Edited to fix quotes and also ETA: I think some of the posters are being kind of harsh here. WE all make decisions when we enter relationships and roles are decided. We don't know what roles the OP and her spouse settled on, but it's apparent that it's her role to cook. She seems fine with this but just seems a little lost right now. We all get frustrated sometimes and can't see a simple solution when it's in front of us. My DH and I have different roles than that, we both share cooking responsibilities and we also share our money. Guess what? There are foods/snacks that I love that he has no interest in. We buy those. There are things he loves that I have no interest in. We buy those. We compromise when it comes to meal times spent as a family because we are both interested in raising our children to like a variety of healthy foods, but there are still limits. He would be very upset if all I ever cooked were soups and stews because he doesn't care for them. I would be upset if all he ever cooked was seafood. We compromise. Sometimes I make a soup or stew that I think sounds good and he usually eats it; sometimes he eats whatever else is around. Sometimes he makes seafood and I eat it; sometimes I fend for myself. MOST of the time, though, we both make an effort to plan and cook main dishes that are at least mainly enjoyed by everyone. Side dishes are usually easy so we have no problem fixing 2 or 3 sides so that everyone has enough food to satisfy them and everyone is happy.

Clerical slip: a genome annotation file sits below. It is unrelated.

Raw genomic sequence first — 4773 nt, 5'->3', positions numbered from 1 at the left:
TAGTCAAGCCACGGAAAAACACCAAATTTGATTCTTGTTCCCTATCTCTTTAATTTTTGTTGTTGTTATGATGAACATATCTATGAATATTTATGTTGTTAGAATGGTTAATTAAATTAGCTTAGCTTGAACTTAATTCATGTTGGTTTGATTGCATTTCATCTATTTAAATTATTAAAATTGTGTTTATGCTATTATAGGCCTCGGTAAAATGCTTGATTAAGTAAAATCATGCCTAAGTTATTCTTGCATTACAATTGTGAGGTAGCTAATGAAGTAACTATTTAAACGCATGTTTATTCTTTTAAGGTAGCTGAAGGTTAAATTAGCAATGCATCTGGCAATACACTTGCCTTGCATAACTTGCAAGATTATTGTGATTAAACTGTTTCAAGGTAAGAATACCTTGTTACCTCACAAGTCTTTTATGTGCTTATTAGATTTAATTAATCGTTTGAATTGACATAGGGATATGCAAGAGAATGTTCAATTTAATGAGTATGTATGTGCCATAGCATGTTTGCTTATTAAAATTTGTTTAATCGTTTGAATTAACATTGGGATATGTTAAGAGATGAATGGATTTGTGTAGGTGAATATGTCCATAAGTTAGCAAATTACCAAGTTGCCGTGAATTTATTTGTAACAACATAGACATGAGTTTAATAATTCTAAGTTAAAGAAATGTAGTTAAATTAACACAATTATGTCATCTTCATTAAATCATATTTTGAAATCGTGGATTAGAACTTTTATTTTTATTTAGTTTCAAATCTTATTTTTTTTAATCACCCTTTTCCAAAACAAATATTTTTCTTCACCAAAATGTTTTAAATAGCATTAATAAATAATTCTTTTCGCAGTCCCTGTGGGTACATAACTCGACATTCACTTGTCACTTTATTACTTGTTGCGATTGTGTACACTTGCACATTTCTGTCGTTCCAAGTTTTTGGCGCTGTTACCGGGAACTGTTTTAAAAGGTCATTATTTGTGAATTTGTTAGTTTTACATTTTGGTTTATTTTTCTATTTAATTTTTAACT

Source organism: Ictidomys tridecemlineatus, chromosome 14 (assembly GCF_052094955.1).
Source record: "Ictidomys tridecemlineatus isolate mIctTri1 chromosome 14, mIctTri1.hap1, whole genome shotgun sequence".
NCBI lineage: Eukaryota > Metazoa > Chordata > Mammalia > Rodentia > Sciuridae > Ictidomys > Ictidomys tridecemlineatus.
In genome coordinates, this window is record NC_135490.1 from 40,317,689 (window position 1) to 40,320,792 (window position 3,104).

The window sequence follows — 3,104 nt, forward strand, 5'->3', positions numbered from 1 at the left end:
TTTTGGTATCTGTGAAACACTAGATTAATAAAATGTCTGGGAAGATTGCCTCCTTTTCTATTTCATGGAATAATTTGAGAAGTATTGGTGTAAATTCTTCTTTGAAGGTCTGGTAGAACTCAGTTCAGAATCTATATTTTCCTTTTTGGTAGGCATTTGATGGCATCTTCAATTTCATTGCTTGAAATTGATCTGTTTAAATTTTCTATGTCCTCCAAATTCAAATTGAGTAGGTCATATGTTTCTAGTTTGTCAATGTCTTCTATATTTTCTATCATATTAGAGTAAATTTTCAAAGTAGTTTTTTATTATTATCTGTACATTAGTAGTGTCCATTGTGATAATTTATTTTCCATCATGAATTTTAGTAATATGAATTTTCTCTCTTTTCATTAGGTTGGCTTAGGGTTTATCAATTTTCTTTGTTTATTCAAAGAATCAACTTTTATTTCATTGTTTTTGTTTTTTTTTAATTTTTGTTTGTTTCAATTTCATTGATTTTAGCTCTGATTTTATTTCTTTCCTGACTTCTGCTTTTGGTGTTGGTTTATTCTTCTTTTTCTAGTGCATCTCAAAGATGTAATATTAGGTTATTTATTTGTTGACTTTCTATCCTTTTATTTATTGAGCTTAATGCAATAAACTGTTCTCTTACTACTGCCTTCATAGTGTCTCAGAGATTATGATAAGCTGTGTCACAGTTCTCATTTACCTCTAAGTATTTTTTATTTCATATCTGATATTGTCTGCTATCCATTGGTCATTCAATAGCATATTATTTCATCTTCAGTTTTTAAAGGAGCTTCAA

Right but the thing is here the husband does not seem ready to compromise. When you have somebody cooking all your meals you should be ready to make some effort.
  • kayemme
    kayemme Posts: 1,782 Member
    He'd be very hungry at my house.

    he'd never survive here, either.
  • JessicaN1979
    JessicaN1979 Posts: 142 Member
    Oh wow. Sounds like my fiance. Anything that he can put between bread and eat as a sandwich he is good with. Cheeseburgers every day would be good for him even. Pizza, cheesesteaks, steak. No Mexican food or pastas though. If I cook him something I want to eat as well it is just a matter of portion control. Good luck.